Let’s get to the Rationale of Today’s Exercise. We’re trying to maintain the
Logarithmic Phase of a Bacterial Growth Curve. Each Lab will receive a Flask of
E. coli
in Logarithmic Phase. And we’ll give each Clan a Flask of Nutrient Broth
(which happens to be a Rich Medium). You’ll inoculate your Medium with our
Exponential E. coli
and then monitor their (continued) Exponential Growth with a
Spectrophotometer.
You’ll plot your Data and generate the characteristic “Straight Curve” of
Exponential Growth on SemiLog Graph Paper. This will probably take 5 or 6
Spectrophotometer Readings (so about an Hour and a Half once you’ve setup).
Then you’ll want to use your Data from these Curves to determine the Generation
Time of your Bacterium. There should be no Lag Phase. Bacteria growing in a
Rich Medium like Nutrient Broth will have all the necessary Nutrients for
Growth, plus they’ll have a Pantry full of PreMade Amino Acids, Carbohydrates,
Lipids, Nucleotides, and Vitamins. Bacteria have learned from the School of Hard
Knocks  Natural Selection  that when a Growth Component is already present,
use it and don’t waste any Time or Energy synthesizing it for yourself. These
lucky Bacteria will be growing at their Maximum Rate from your first Time Point
and will have a short Generation Time.
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Determining Generation Time Graphically (i.e. The Really Easy Way)
Well, yes. It’s kind of like how after being molested by an Apple Tree, kidnapped
by Flying Monkeys, and traumatized by The Wicked Witch of the West, Dorothy
learns from The Witch of the North that she really didn’t have to experience any
of these stressful Events. “You always had the Ruby Slippers.” If you were
Dorothy wouldn’t you want to hauloff and punch Glinda’s Lights out?
But I digress. Remember how an Arithmetic JShaped Curve was deemed Useless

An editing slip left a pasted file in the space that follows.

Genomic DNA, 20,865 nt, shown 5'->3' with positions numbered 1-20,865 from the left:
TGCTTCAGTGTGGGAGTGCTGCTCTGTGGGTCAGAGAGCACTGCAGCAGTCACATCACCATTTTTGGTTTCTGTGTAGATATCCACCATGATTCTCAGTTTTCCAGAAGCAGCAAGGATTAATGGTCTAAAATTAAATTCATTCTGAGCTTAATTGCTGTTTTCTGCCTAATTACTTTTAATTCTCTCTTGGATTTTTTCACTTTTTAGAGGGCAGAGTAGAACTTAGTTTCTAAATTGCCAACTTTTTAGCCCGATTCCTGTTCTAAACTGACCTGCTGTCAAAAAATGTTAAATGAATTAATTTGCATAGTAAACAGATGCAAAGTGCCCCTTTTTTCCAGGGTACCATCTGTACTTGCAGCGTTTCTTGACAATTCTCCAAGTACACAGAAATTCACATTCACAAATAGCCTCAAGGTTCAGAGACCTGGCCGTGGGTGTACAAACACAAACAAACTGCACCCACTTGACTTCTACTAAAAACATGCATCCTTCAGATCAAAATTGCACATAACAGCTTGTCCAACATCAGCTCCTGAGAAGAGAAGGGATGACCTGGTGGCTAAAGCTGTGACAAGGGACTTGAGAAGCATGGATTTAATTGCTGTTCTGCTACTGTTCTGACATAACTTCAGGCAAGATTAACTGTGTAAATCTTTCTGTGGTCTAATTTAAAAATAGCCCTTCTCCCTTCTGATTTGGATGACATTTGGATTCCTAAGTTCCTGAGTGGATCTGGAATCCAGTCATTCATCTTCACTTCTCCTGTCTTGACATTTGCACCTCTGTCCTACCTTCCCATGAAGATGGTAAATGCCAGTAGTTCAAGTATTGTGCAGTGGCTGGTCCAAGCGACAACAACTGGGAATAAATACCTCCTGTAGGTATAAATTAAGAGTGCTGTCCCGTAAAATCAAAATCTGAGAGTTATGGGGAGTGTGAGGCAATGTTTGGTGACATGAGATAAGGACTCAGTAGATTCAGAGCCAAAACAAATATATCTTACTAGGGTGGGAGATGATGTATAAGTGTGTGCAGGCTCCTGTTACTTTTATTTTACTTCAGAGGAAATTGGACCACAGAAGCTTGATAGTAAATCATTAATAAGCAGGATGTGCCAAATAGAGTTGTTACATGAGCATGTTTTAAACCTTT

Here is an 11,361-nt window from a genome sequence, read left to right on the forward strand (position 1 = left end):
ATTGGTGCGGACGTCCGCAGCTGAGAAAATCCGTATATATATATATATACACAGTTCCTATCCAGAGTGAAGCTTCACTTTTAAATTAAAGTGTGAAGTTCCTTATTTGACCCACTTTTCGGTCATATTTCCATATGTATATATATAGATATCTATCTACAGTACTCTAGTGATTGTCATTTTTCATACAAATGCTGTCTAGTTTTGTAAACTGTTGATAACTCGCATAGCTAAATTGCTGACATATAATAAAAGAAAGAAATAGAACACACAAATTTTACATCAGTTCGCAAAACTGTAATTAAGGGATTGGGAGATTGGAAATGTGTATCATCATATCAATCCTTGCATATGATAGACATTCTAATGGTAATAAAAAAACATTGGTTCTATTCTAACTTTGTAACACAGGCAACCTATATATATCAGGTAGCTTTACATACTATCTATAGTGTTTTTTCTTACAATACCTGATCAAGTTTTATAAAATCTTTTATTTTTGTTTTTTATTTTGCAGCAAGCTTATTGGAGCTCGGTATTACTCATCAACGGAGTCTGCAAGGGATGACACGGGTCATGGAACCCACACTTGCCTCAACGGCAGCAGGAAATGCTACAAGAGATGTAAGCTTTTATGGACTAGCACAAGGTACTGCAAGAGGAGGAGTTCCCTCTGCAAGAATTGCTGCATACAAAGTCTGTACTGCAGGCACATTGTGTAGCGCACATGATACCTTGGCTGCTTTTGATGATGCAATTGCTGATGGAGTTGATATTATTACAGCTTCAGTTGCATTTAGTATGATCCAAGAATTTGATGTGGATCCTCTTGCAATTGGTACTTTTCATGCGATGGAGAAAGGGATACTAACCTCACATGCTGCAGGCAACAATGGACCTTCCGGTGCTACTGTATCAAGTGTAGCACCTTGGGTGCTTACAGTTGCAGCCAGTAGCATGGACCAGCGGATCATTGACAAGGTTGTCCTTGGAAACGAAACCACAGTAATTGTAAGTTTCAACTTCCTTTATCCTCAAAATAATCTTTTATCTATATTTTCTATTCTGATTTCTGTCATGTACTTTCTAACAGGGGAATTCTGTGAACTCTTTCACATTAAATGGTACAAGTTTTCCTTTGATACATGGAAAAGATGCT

but the Logarithmic Straight Line was implied to be eversoUseful? That Straight
Line represents your Ruby Slippers.
All you have to do is pick two Points on the Linear Portion of your Logarithmic
Straight Line that represent a Doubling of the Optical Density (say, 0.1 and 0.2).
Then plot straight down onto the Horizontal Arithmetic Time Scale and read off
the Time this took. And that’s all there is to it!
And finally, a Word about Logarithms:
Today’s Exercise was made possible by the generous Contributions of
Logarithms, which were developed in the Late 16th Century by the Scotsman
John Napier, who realized that any Number  regardless of Size  can be
expressed by the Power to which a “Base” Number must be raised. So the
Number 100 can be expressed as 10
2
. You can multiply any two Numbers by
adding their Logs and you can divide any Number by another Number by
subtracting the Log of one from the other. That how we did it BC
(before Calculators).
Logarithms provided the Means for all the Calculations required to design The
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 Spring '09
 MANN
 Bacteria, Agar plate, Bacterial growth, semilog graph paper, Microtiter Pipettes

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